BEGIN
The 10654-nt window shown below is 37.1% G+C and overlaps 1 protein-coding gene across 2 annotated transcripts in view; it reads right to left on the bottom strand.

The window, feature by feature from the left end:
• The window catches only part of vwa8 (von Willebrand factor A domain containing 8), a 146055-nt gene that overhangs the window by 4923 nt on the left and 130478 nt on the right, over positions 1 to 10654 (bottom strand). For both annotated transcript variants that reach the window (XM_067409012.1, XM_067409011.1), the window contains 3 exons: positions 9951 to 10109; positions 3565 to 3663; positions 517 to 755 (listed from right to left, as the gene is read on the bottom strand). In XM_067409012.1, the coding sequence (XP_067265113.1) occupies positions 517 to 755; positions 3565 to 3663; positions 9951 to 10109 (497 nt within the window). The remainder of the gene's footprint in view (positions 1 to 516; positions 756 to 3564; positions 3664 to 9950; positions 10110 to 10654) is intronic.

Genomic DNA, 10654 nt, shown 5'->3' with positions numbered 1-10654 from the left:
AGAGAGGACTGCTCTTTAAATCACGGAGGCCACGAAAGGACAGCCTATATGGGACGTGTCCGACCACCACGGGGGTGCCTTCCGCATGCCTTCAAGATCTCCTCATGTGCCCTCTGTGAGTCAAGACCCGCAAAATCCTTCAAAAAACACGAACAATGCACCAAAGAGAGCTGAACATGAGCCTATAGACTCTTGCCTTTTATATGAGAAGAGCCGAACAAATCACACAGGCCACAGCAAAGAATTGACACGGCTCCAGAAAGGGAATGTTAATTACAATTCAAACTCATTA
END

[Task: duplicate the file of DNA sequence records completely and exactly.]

The 10654-nt window shown below is 37.1% G+C and overlaps 1 protein-coding gene across 2 annotated transcripts in view; it reads right to left on the bottom strand.

The window, feature by feature from the left end:
• The window catches only part of vwa8 (von Willebrand factor A domain containing 8), a 146055-nt gene that overhangs the window by 4923 nt on the left and 130478 nt on the right, over positions 1 to 10654 (bottom strand). For both annotated transcript variants that reach the window (XM_067409012.1, XM_067409011.1), the window contains 3 exons: positions 9951 to 10109; positions 3565 to 3663; positions 517 to 755 (listed from right to left, as the gene is read on the bottom strand). In XM_067409012.1, the coding sequence (XP_067265113.1) occupies positions 517 to 755; positions 3565 to 3663; positions 9951 to 10109 (497 nt within the window). The remainder of the gene's footprint in view (positions 1 to 516; positions 756 to 3564; positions 3664 to 9950; positions 10110 to 10654) is intronic.

Genomic DNA, 10654 nt, shown 5'->3' with positions numbered 1-10654 from the left:
AGAGAGGACTGCTCTTTAAATCACGGAGGCCACGAAAGGACAGCCTATATGGGACGTGTCCGACCACCACGGGGGTGCCTTCCGCATGCCTTCAAGATCTCCTCATGTGCCCTCTGTGAGTCAAGACCCGCAAAATCCTTCAAAAAACACGAACAATGCACCAAAGAGAGCTGAACATGAGCCTATAGACTCTTGCCTTTTATATGAGAAGAGCCGAACAAATCACACAGGCCACAGCAAAGAATTGACACGGCTCCAGAAAGGGAATGTTAATTACAATTCAAACTCATTA